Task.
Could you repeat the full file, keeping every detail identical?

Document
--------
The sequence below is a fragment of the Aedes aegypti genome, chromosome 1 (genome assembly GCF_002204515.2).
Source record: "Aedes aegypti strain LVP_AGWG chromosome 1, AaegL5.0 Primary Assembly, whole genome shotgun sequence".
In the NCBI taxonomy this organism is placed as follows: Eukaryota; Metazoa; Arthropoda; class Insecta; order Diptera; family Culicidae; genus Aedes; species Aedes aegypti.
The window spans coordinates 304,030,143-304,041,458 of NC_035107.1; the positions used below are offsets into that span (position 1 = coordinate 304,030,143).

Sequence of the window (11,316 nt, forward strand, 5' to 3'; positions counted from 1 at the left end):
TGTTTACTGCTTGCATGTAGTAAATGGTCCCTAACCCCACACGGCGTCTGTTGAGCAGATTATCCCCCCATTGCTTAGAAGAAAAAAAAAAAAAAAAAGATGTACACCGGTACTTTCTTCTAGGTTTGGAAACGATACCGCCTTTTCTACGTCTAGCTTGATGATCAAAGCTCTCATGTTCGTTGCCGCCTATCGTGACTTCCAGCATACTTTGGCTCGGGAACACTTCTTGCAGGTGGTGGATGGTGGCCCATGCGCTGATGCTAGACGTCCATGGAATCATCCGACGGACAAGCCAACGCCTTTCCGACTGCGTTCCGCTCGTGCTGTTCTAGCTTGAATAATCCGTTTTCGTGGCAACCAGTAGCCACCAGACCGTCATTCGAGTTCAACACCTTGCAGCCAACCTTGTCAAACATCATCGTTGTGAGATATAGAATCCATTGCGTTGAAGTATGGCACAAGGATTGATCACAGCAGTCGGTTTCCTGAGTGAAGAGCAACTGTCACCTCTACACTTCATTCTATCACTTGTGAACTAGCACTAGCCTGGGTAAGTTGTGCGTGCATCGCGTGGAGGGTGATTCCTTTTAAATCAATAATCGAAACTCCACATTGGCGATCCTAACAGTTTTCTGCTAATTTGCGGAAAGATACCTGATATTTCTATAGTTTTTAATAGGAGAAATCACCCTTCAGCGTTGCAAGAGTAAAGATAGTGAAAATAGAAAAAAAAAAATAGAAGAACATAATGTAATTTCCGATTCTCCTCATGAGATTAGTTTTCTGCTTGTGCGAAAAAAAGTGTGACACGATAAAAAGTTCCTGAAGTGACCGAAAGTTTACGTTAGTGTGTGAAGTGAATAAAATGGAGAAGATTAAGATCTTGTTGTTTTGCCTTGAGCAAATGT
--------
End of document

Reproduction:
The sequence below is a fragment of the Aedes aegypti genome, chromosome 1 (genome assembly GCF_002204515.2).
Source record: "Aedes aegypti strain LVP_AGWG chromosome 1, AaegL5.0 Primary Assembly, whole genome shotgun sequence".
In the NCBI taxonomy this organism is placed as follows: Eukaryota; Metazoa; Arthropoda; class Insecta; order Diptera; family Culicidae; genus Aedes; species Aedes aegypti.
The window spans coordinates 304,030,143-304,041,458 of NC_035107.1; the positions used below are offsets into that span (position 1 = coordinate 304,030,143).

Sequence of the window (11,316 nt, forward strand, 5' to 3'; positions counted from 1 at the left end):
TGTTTACTGCTTGCATGTAGTAAATGGTCCCTAACCCCACACGGCGTCTGTTGAGCAGATTATCCCCCCATTGCTTAGAAGAAAAAAAAAAAAAAAAAGATGTACACCGGTACTTTCTTCTAGGTTTGGAAACGATACCGCCTTTTCTACGTCTAGCTTGATGATCAAAGCTCTCATGTTCGTTGCCGCCTATCGTGACTTCCAGCATACTTTGGCTCGGGAACACTTCTTGCAGGTGGTGGATGGTGGCCCATGCGCTGATGCTAGACGTCCATGGAATCATCCGACGGACAAGCCAACGCCTTTCCGACTGCGTTCCGCTCGTGCTGTTCTAGCTTGAATAATCCGTTTTCGTGGCAACCAGTAGCCACCAGACCGTCATTCGAGTTCAACACCTTGCAGCCAACCTTGTCAAACATCATCGTTGTGAGATATAGAATCCATTGCGTTGAAGTATGGCACAAGGATTGATCACAGCAGTCGGTTTCCTGAGTGAAGAGCAACTGTCACCTCTACACTTCATTCTATCACTTGTGAACTAGCACTAGCCTGGGTAAGTTGTGCGTGCATCGCGTGGAGGGTGATTCCTTTTAAATCAATAATCGAAACTCCACATTGGCGATCCTAACAGTTTTCTGCTAATTTGCGGAAAGATACCTGATATTTCTATAGTTTTTAATAGGAGAAATCACCCTTCAGCGTTGCAAGAGTAAAGATAGTGAAAATAGAAAAAAAAAAATAGAAGAACATAATGTAATTTCCGATTCTCCTCATGAGATTAGTTTTCTGCTTGTGCGAAAAAAAGTGTGACACGATAAAAAGTTCCTGAAGTGACCGAAAGTTTACGTTAGTGTGTGAAGTGAATAAAATGGAGAAGATTAAGATCTTGTTGTTTTGCCTTGAGCAAATGT